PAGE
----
Older Americans need better ways to prevent dementia

Older Americans need better ways to prevent dementia

In a new national poll, researchers found that many older Americans worry about declining brain health, especially if their loved ones have memory loss or dementia.

However, the main ways they use to prevent memory loss are taking supplements and doing puzzles.

These may not be the best evidence-based ways to prevent dementia.

It is important to talk to their doctors to find the most effective and scientific ways to protect their brain health.

The research was conducted by a team from the University of Michigan.

In the study, the team asked 1,028 adults aged 50 to 64 a range of brain health questions.

They found that nearly half of respondents to the National Poll on Healthy Aging felt they were likely to develop dementia as they age.

But recent research suggests that less than 20% of people who have reached age 65 will go on to lose cognitive ability from Alzheimer’s disease, vascular dementia or other brain conditions.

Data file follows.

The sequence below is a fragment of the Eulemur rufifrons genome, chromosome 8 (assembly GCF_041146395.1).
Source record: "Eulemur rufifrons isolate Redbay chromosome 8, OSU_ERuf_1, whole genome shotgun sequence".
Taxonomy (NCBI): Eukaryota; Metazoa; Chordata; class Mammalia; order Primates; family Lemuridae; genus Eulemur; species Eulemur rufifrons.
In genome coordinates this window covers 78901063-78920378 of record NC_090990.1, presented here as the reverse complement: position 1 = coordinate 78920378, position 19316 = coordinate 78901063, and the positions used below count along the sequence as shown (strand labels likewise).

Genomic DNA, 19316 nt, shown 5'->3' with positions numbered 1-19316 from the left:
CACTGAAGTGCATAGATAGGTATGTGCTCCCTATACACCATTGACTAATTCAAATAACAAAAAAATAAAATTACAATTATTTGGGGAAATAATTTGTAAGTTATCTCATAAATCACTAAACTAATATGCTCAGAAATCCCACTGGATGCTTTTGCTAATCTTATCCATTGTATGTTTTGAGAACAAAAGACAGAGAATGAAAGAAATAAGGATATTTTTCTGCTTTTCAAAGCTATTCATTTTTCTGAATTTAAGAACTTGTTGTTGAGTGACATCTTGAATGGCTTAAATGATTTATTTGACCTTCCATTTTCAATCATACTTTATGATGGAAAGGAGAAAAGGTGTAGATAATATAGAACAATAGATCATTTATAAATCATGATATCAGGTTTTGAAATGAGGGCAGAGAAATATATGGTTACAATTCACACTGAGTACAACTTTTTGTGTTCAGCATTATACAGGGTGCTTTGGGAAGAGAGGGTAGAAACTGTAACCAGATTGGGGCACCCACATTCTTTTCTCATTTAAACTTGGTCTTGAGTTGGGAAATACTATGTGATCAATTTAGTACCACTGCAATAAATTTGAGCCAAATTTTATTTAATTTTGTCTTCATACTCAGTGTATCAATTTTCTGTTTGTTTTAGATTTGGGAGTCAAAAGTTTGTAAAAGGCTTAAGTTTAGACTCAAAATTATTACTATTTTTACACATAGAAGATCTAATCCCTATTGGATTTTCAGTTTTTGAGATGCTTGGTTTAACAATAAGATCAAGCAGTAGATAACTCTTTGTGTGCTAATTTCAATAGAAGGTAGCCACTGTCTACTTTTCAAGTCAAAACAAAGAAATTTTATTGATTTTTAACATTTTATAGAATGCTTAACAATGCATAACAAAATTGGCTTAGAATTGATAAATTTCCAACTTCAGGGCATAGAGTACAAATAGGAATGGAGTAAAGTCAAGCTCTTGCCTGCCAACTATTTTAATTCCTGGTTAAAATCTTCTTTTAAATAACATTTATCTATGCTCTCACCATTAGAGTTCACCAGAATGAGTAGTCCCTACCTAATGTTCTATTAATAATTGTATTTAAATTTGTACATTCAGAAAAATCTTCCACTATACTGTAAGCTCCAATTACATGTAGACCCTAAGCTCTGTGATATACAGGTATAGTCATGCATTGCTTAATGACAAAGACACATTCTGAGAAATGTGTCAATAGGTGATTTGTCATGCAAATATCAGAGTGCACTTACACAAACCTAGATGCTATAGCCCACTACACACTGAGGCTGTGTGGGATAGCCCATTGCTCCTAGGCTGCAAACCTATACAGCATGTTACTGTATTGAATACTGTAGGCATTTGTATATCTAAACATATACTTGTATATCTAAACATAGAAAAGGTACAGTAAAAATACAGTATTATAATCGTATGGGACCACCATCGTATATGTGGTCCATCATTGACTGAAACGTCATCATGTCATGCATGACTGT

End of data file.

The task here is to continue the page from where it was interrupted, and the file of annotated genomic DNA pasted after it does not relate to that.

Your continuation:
The team also found that only 5% of the entire group said they had talked with a healthcare provider about how to prevent memory problems.

The majority of people (73%) said they do crossword puzzles or brain games, or take supplements, to try to protect their brain abilities.

However, neither strategy has been shown to have a beneficial effect by major research studies.

The team suggests that older people need to seek advice from medical professionals to help them select the best prevention strategies backed by scientific evidence.

For example, they need to manage their blood pressure and blood sugar, getting more physical activity and better sleep, and stopping smoking.

The researchers also suggest that older people don’t need to focus on worrying about what might happen, or the products that promise to help.

Instead, they should focus on having a healthy diet, doing exercise regularly, sleeping well and controlling blood pressure.

One author of the study is Donovan Maust, M.D., M.S., a U-M geriatric psychiatrist.

The full report is published here.

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